Charles W. H. Scott, executive director of Home Missions and chairman of the board of directors of the school, was the guest speaker. In his message titled “Vision and Task,” he challenged those in attendance “to believe God for the erection of needed buildings on the new site.” He reminded the audience that both vision and task was necessary to carry the building program through to completion. “A vision is but a fleeting dream without undertaking actual labor,” said Scott. “The task is just drudgery without a real vision.

Scott said he was anxious to see a classroom building constructed on the very place where the dedication was being held. He appealed to those in attendance to pray with him for the fulfillment of that desire. He reported on the progress of the Institute, mentioning among other things that an architect had been appointed by the school board to prepare the first blueprints for construction. Two dormitories, a dining hall-kitchen complex, and a classroom building were planned for the first phase of the relocation. Additional funds were needed to pay for the property as well as the new construction. A group called Friends of Indian Missions was dedicated to help with the fundraising efforts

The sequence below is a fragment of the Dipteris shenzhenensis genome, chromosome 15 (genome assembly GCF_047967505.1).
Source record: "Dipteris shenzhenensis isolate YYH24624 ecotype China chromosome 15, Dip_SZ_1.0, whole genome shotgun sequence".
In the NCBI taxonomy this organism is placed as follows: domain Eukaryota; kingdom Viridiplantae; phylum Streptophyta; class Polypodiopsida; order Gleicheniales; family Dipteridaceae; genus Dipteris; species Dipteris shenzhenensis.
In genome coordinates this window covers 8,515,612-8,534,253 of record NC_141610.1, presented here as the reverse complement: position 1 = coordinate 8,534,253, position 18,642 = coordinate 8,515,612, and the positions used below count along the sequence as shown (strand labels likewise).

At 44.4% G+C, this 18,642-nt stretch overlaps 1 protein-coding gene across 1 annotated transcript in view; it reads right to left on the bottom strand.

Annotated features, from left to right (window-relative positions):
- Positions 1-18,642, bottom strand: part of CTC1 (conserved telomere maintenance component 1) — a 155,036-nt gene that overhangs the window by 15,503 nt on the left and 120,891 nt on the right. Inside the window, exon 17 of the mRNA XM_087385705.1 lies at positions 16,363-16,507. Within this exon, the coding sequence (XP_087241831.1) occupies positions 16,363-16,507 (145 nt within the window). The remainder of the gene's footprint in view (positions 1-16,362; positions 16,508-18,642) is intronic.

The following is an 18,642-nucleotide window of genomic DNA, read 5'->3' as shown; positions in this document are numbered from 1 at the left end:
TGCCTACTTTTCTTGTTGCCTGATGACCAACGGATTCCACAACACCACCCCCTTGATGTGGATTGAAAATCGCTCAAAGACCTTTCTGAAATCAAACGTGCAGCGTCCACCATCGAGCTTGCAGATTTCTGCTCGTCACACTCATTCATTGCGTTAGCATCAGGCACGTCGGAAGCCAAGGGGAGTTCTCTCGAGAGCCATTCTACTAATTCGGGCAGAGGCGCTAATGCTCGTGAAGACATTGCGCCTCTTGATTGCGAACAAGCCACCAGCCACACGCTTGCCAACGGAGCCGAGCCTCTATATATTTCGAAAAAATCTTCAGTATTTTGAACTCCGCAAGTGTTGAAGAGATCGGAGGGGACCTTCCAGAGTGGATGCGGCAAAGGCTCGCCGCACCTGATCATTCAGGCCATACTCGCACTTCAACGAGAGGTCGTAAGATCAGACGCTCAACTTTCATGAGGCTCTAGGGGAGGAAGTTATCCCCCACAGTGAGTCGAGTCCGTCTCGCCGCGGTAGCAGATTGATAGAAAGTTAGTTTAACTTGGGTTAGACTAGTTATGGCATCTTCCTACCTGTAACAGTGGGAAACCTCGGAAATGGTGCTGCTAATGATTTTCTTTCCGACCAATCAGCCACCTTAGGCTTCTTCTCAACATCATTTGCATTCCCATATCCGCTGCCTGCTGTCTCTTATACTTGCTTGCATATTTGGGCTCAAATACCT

The move to the new campus was completed in 1970. Just as Scott had envisioned, the main building for the school was erected in front of the towering lava hill, where the dedication service had been held two years earlier.

The school changed its name from AIBI to American Indian Bible College in 1982. The college received regional accreditation in 1988 and later changed its name to American Indian College of the Assemblies of God (AIC) in 1994. In 2016, AIC partnered with SAGU, Waxahachie, Texas, becoming SAGU American Indian College. It is one of 17 endorsed schools of higher education in the Assemblies of God.

Read the article, “New Campus Site for Indian Bible School Dedication,” on pages 14-15 of the April 28, 1968, issue of the Pentecostal Evangel.

Also featured in this issue:

• “The Verdict,” by Revivaltime Evangelist C. M. Ward

• “God Is for Squares,” by David Wilkerson

• “Strong Crying and Tears,” by Evangelist Arne Vick

And many more!

Click here to read this issue now.

Pentecostal Evangel archived editions courtesy of the Flower Pentecostal Heritage Center.